Women take the Street
Interview with Street photography platform Women in Street founder Casey Meshbesher, by Sandra Hernández
SH: Can you tell me about Women in Street’s origins? How and when did it arise?
CM: The first WiS platform was started in 2016. Beginning as a list I had researched on the Internet to find female Street photographers starting 2014. From then until a few months after WiS started, percentages of female Street photographers in media were about 7 to 11%. It seemed to me that there were more women in the genre. I gathered resources and created a network to build momentum for a movement, and that happened. After a year of WiS, the typical low was more like 20%, with some organizations reaching 30. Percentages go up each year, and now several festivals and organizations are up to 50%. One of the big issues has been the lack of female judges. The more judges, curators, organizers, etc. within Street, the more engaged women will become who want to be included. The conversations, networking, resources, and visibility made possible by gathering in one place, collectively raises the image of women in the Street genre and allows other platforms to use these databases. It was no longer simply shrugging shoulders and saying “I don’t know where to find anyone, except for the people I already know.”
SH: What is your “Ethos” (guiding beliefs or ideals)
CM: On several social media platforms we aim to produce quality content across as many networks as possible. This helps women discover and recognize each other’s work, develop a sense of community, and meet one another in person, enhancing each other personally and professionally. This also maintains these goals alive in the group consciousness so this subject does not die down, and organizations and media remain aware that they need to do better. Spinoff groups have been created. People often use the map, a database of female Street photographers all over the world, to meet one another in person as they travel. The Facebook group can be used not only for monthly galleries, but for pooling resources, and discussion of any topics pertinent to female Street photographers.
SH: Who are the members of this group?
CM: The people in the group who participate call themselves “members,” “contributors,” “participants,” or something else. It is a matter of which name you prefer. Is this a group? A collective? An organization? I have taken to calling WiS a “collaborative.” Anyone may join, provided they are a woman doing Street photography. There is no application process. Anyone may submit work to our various platforms. We have about 1400 members in the Facebook group, about 13,000 followers on Instagram, 2000 followers on Tumblr, and another 2000 followers on the blogzine Her Side of the Street. Outside the Facebook group, there are probably several hundred other “members” who regularly participate in some way with WiS. We also have our contributors who come and go, doing one or more special projects. This may be curating for a time and/or interviewing in blog or video. Many guest curators, video makers, interviewers, etc. come and go through the platform on a one-time basis. Every month we have a new curator in the Facebook group. WiS “staff” of managers runs all of the behind the scenes and arranges the collaborations. At this moment it is myself and Julia Coddington.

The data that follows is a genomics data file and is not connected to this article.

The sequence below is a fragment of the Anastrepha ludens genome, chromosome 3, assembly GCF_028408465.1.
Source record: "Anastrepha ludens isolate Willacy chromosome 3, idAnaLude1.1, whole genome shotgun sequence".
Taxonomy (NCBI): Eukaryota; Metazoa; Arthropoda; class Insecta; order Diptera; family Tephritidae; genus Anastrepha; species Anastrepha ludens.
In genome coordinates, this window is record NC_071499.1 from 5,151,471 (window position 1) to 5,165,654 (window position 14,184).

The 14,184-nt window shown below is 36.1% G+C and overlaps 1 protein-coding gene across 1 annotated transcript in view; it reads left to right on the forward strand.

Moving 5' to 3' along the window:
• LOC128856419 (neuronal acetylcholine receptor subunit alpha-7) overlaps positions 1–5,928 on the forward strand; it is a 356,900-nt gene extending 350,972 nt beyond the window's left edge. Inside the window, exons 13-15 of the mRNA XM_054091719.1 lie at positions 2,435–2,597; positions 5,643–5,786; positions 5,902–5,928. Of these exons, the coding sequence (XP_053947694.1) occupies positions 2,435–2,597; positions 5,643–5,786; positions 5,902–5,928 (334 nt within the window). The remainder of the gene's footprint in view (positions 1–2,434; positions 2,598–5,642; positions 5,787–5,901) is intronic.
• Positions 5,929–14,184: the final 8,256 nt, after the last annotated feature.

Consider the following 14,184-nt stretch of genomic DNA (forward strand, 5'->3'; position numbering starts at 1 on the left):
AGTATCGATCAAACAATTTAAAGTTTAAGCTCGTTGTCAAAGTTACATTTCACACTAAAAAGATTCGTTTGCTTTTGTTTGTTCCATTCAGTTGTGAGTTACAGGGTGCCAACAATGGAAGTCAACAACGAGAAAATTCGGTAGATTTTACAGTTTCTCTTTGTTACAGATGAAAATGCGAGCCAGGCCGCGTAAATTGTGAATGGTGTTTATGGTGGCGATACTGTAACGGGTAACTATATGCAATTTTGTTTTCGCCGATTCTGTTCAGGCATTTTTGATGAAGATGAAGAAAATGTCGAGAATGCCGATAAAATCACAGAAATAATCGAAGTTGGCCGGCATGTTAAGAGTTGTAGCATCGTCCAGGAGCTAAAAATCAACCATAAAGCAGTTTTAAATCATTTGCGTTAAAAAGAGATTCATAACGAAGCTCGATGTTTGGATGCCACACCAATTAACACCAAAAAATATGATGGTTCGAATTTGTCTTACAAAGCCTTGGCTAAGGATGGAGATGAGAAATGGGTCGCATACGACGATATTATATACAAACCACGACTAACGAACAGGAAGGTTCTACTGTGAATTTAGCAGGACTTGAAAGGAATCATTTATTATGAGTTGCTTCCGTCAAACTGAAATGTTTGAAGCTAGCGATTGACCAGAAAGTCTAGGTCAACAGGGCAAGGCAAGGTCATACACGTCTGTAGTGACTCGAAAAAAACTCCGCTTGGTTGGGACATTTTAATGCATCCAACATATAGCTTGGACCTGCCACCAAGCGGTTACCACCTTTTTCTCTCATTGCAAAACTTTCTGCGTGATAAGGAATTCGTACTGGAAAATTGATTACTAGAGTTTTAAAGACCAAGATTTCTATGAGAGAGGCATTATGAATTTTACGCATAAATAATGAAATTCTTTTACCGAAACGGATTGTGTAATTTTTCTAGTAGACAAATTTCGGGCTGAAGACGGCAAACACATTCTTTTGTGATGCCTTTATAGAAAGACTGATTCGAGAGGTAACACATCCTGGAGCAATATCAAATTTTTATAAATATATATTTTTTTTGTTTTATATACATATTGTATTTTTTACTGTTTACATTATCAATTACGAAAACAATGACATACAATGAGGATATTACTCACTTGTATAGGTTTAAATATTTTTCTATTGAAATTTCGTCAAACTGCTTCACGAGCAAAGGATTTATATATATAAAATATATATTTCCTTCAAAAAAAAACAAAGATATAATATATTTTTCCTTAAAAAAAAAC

SH: How do you visualize the future of WiS?
CM: The future of WiS is to continue from our goal of breaking the glass ceiling in Street, which has been accomplished more or less! From here, creating even greater networking opportunities and new types of individual and collective projects made possible or enhanced through WiS, and for women to develop leadership skills that can be used in their own communities.
Women in Street
social media collaborative for female street photographers